Home > Cosmology, History > Was Galileo Persecuted By Religion?

Was Galileo Persecuted By Religion?

Yesterday I recounted our reasons for homeschooling and briefly described the two primary history books we are using.  I generally agree with Susan Wise Bauer’s The Story of the World more than V.M. Hillyer’s A Child’s History of the World, which was written almost a century ago.  But yesterday we read Bauer’s version of the story of Copernicus and Galileo.  I was very disappointed to find that Bauer has bought into the view that Galileo represents the hero of science standing up against the villian of the dogmatic and anti-intellectual church.  And most people would probably agree with her.  Personally I think we’ve been sold a bill-of-goods.  Though it is a convenient myth for those who would attack the Christian faith, Galileo’s trial was not about the conflict between science and religion any more than OJ’s trial was about racism toward an African-American.  Bauer describes the story this way:

Galileo was ordered to repent of his mistaken ideas.  And he wanted to obey the church.  So he agreed to say that the sun could be going around the earth.  Even though he believed the church to be wrong, he was unwilling to say in public that the leaders of his faith were making a mistake.  But he did write a book about three imaginary scientists having an argument.  One insisted that the earth was at the center of the universe.  The second insisted that the sun was at the center.  And the third scholar listend to both and asked questions.

When this book was published, church leaders asked Galileo, “Why are you supporting the theory of Copernicus?”  Galileo protested, “I’m not!  I didn’t say which theory was true.  I jsut described each one!”  But his book was also added to the list of books that Catholics should not read.

There are three problems with this telling of Galileo’s story, problems I was first made aware of in Philip J. Sampson’s 6 Modern Myths (IVP, 2001).  First, the main problem with Copernicus and Galileo was not that they were going against church teaching, but that they went against the prevailing Aristotlean geocentrism.  Through the theology of Thomas Aquinas, the Roman Catholic church accepted most of Aristotle’s teachings, including metaphysics and cosmology.  But it was really the scientific establishment that looked disfavorably on Galileo’s attack on Aristotle’s views.  The scientific consensus of the time was that heliocetrism was simply a feeble attempt to resurrect Pythagorean views that had long before been discredited.  Rather than reading Galileo’s story as an example of religion vs. science, it would be more accurate to read it as an example of one scientific paradigm vs. another paradigm along the lines of Thomas Kuhn’s theory of scientific progress.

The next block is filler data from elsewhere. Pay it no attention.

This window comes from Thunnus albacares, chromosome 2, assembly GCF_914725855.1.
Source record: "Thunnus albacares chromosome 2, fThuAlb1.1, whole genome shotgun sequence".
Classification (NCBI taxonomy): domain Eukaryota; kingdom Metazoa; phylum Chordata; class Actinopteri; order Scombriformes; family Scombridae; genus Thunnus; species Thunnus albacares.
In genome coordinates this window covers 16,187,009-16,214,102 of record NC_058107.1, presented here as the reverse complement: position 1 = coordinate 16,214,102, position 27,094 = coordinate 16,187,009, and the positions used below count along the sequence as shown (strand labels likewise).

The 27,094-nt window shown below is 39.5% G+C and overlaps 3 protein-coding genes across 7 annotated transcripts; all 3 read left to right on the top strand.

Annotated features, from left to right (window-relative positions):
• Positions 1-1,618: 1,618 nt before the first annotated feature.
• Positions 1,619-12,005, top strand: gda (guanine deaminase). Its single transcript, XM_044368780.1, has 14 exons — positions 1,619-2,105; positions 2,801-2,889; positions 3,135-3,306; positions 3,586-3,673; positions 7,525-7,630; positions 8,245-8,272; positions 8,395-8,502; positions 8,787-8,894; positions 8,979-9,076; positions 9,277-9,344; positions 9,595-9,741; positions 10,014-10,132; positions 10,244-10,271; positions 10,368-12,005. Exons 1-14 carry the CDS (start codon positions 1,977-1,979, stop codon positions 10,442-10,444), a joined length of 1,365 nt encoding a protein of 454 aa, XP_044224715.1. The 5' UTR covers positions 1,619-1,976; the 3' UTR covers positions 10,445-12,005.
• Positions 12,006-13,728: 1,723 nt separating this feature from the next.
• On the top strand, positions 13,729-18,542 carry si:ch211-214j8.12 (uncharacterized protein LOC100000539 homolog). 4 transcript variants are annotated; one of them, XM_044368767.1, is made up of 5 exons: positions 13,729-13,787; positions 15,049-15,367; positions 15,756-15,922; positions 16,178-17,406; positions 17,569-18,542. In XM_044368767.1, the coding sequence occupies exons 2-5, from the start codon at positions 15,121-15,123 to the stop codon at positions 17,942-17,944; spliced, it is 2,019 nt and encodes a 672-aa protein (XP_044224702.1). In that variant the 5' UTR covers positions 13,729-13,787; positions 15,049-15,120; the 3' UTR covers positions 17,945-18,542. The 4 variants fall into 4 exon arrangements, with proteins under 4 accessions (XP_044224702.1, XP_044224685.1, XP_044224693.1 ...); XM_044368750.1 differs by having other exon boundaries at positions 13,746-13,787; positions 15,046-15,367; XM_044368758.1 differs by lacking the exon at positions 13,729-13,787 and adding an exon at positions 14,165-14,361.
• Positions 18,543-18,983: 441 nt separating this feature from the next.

Second, as any other real-life situation, there were lots of factors involved in banning Galileo’s book.  The primary reasons were political.  The first scientist in Galileo’s book, the one that held to a geocentric view, was essentially a straw man of Pope Urban VIII.  Galileo put cheap versions of Urban’s arguments into this scientist’s mouth, only to have them crushed by the scientist that supported heliocentrism.  The banning of Galileo was about the pope silencing a personal attack, not an attack on religion.  In fact, the pope granted that Galileo had made some good observations.

Third, it was Galileo, not the church, that pushed the issue of reconciling heliocentrism with the Bible.  The issue was not the heliocentrism conflicted with biblical theology, but that Galileo insisted putting forth untraditional interpretations of scripture in light of his experience.  Today we might accuse him of eisegesis, or reading into the text what he wanted to be there instead of what the text actually said.  In post-reformation Roman Catholicism, it seemed quite like a heretical Protestant hermeneutic.  Thus the story of Galileo exemplifies anti-Protestant polemic at least as much as it does anti-intellectualism.

Categories: Cosmology, History
  1. zeynel
    November 17, 2008 at 6:39 am

    “I was very disappointed to find that Bauer has bought into the view that Galileo represented the hero of science standing up against the villain of the dogmatic and anti-intellectual church.

    Galileo’s trial was not about the conflict between science and religion. . .

    The main problem with Copernicus and Galileo was not that they were going against church teaching, but that they went against the prevailing Aristotelian geocentrism.

    Through the theology of Thomas Aquinas, the Roman Catholic church accepted most of Aristotle’s teachings, including metaphysics and cosmology.

    Thanks for writing about this. I agree with all of the above. I believe that Galileo was turned into a hero of physics by Newtonian physicists who wrote their version of history and has been marketing it as truth.

    But what can we do to change this mythology?

  2. November 17, 2008 at 7:09 pm